Nearly 100 families living near Takhmao city are facing eviction as authorities pledge to restore the heavily-polluted river running next to their homes in a project linked to a real estate company with connections to the prime minister’s family.
Say Sorphea, the chairman of the board of directors for company Active Properties — who is also the wife of tycoon and notorious general Phoeun Phalla — confirmed Friday that her company is involved in the widening and restoration of Prek Tnaut river along with the ministries of public works and land management. They say the effort will prevent flooding in Phnom Penh. A former company chairperson is the wife of the prime minister’s son Hun Manet.
But as residents brace for eviction, Sorphea could not say when the project was expected to start or finish, and referred further VOD inquiries to another manager who could not immediately be reached. “Our workers are restoring the streams in these areas,” she said. “We were asked to finish it as soon as possible.”
About four months ago, 96 of the families living alongside Prek Tnaut river in Stoeng Chrov village were called to a meeting with district officials and told that a river widening and cleaning project was in the works. But rather than reaping the benefits, existing villagers — most of whom settled here after the Khmer Rouge and don’t have hard land titles — will be evicted.
Past where the paved road ends and ramshackle homes become more tightly-packed along the riverbank, Prek Sopheap, 55, has lived for two decades raising her seven children and farming rice on the land hugging the water. She sat with her legs dangling off the front porch as she recalled the district meeting, where she was so angry she found herself wanting to shout.
Surrounded by stilted houses, piles of garbage and small plots of farmland, the Prek Tnaut river connects to the larger Bassac river, with most families farming on rented land or selling small trinkets to survive.
“I know it’s part of development, but I’m wondering why they only care about the Phnom Penh residents,” Sopheap said.
“What about us? Where will we go after this?”
The river has been polluted for years, but this rainy season, chemical and sewage pollution has gotten so bad that residents say they can hardly sleep at night from the smell and deal with daily dizziness and nausea. For Sopheap, relocating elsewhere would be worse: She’s in debt about $3,000 to the bank. “It would be difficult for me to start over again. I don’t have enough capital,” she said.
Villagers have received no information about when they could be evicted or whether they will receive compensation, said Sok Lim, commune chief of Choeung Ek commune where Stoeng Chrov village is located. The village was once part of Takhmao city’s Doeum Mean commune, but was redistricted to Phnom Penh’s growing Dangkao district about six months ago.
Around that same time — shortly before the district meeting — excavators came to the area to dig near the riverbank.
Villagers chased them away, but it made them suspicious of what could happen next. No ministry members have come to inform them or even the commune chief of plans; the only regular visitors to the winding roadway are bicycling Mormon missionaries.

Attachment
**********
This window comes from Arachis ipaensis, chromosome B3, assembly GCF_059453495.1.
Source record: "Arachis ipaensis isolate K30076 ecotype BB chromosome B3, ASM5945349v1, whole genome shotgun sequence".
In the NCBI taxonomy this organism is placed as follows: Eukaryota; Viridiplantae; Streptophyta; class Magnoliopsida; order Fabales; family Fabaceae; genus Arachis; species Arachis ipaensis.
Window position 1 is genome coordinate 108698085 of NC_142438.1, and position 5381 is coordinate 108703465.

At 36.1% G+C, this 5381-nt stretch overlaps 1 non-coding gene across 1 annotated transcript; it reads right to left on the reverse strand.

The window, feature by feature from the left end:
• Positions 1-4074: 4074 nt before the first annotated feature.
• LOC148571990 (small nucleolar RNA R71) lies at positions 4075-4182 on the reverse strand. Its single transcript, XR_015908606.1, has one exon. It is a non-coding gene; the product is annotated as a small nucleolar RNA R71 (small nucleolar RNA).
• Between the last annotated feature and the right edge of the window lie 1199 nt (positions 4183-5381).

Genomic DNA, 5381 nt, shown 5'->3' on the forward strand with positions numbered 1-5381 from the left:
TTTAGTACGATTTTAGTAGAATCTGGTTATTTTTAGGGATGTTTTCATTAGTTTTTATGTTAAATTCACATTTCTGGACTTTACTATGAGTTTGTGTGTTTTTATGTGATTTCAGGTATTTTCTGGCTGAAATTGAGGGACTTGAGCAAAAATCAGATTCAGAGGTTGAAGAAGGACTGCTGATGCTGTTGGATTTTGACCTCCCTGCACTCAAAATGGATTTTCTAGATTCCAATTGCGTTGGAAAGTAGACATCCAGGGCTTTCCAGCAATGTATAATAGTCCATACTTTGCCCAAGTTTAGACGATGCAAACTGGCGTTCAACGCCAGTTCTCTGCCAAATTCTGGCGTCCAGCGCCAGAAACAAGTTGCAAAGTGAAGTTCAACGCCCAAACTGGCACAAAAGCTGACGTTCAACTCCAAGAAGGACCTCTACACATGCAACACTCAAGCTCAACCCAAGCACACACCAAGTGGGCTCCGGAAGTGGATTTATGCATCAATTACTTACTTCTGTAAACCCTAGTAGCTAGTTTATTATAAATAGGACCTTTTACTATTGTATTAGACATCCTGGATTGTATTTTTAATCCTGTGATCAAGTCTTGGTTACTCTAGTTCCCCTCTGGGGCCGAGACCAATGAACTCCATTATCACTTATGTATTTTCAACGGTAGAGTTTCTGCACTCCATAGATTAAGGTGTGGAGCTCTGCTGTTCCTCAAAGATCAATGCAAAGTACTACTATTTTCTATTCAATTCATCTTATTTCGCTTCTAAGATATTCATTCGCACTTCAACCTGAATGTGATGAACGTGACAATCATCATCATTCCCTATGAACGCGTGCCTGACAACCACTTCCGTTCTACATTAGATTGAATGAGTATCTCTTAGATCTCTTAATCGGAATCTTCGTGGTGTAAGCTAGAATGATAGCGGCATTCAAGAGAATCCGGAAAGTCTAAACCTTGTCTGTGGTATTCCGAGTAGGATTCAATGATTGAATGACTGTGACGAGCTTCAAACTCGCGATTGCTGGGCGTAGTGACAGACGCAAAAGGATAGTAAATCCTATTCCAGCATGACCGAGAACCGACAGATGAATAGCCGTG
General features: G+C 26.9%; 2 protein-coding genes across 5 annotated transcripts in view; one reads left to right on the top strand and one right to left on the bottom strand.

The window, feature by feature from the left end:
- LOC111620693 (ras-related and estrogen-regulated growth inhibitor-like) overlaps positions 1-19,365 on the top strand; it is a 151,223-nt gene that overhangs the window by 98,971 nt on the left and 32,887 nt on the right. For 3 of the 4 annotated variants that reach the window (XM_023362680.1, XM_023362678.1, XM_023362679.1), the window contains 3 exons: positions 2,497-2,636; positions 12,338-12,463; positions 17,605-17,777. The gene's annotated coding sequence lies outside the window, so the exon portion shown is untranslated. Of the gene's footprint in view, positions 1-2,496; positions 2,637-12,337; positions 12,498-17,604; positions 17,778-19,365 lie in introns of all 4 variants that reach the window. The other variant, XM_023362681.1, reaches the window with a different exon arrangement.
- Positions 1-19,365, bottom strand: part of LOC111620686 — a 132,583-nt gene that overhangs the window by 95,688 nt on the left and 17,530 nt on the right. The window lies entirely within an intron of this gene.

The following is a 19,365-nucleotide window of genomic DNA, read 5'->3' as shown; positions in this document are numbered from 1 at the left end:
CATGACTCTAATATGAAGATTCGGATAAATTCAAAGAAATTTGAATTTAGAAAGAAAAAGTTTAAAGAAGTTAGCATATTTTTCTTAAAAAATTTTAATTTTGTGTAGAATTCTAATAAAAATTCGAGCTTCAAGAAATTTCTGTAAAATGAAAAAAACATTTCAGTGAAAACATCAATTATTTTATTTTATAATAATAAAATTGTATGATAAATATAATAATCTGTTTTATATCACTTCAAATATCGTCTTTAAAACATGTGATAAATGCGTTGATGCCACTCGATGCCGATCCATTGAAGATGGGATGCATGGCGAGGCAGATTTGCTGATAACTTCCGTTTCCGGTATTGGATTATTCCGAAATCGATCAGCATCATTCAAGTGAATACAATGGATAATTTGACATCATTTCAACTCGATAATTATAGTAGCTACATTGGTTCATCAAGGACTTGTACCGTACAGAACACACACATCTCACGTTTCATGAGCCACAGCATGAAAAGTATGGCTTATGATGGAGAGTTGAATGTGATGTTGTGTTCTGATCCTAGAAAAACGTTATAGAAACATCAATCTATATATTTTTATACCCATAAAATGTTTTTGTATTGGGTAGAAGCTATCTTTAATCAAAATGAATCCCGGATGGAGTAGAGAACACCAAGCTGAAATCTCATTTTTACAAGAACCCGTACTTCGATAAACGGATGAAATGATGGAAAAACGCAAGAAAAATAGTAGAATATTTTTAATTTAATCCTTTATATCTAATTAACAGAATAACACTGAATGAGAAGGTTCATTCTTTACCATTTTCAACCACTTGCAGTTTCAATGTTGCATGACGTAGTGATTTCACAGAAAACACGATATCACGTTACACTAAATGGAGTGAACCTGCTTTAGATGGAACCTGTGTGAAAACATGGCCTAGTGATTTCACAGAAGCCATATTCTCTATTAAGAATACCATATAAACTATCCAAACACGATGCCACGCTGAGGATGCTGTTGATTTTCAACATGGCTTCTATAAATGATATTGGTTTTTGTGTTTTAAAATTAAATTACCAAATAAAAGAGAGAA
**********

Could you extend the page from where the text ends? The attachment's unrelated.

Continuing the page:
“I’m not sure when, but possibly the project will kick off soon,” Lim said.
One in-the-know resident, who would not share his name after claiming that VOD would misquote him, directed reporters to a signpost about a 15-minute drive away near Boeng Tompun lake, where a new Aeon Mall is surrounded by a frenzy of construction and land-for-rent signs.
The filling-in of the lake has been previously blamed for pollution in Prek Tnaut river via canals connecting the bodies of water.
An official letterhead mounted on a signpost — signed by Chhan Saphan, secretary of state of the Ministry of Public Works and Transport, and Sam Piseth, the director of the Phnom Penh Department of Public Works — said that Active Properties would take charge in restoring 8,668 meters’ worth of streams in Takhmao city and Phnom Penh districts Dangkao and Meanchey, plus the Choeung Ek reservoir.
“To ensure that the project can go smoothly, the authorities and other relevant parties should cooperate closely with the company — Active Properties,” said the letter, dated September 15, 2021.
Chairwoman Sorphea has received at least four previous state land grants, including several plots on the fast-disappearing Boeng Tamok on the northwest outskirts of Phnom Penh where about 200 families are taking a last stand against eviction.
Active Properties’ previous chairwoman was Pich Chanmony, the wife of Hun Sen’s eldest son and planned successor Hun Manet, according to Open Corporates.
A flurry of calls to other officials provided little more information. Meanchey governor Hem Darith said he “is not clear about the project” and referred questions to the public works ministry. Pal Chandara, the spokesperson of the Ministry of Public Works and Transport, did not pick up the phone; nor did Dangkao district governor Kim Nhep.
Pheng Sovicheano, the secretary of state of the Ministry of Public Works and Transport, said he “does not know about the project because I am not in charge of it.” Sam Piseth, the director of the department of public works in Phnom Penh did not pick up.
Another Stoeng Chrov resident, 74-year-old Mei Sipha, said she isn’t sure how much she should expect in compensation for the home she’s lived in along the river for 20 years. She hopes it would be enough to build a similarly-sized house to fit the four grandchildren she’s raising.
“It’s good that the government is planning to restore this stream to prevent flooding in the city,” she said. “But frankly speaking, I do not want to leave this place. I don’t have any choice but to go with the flow.”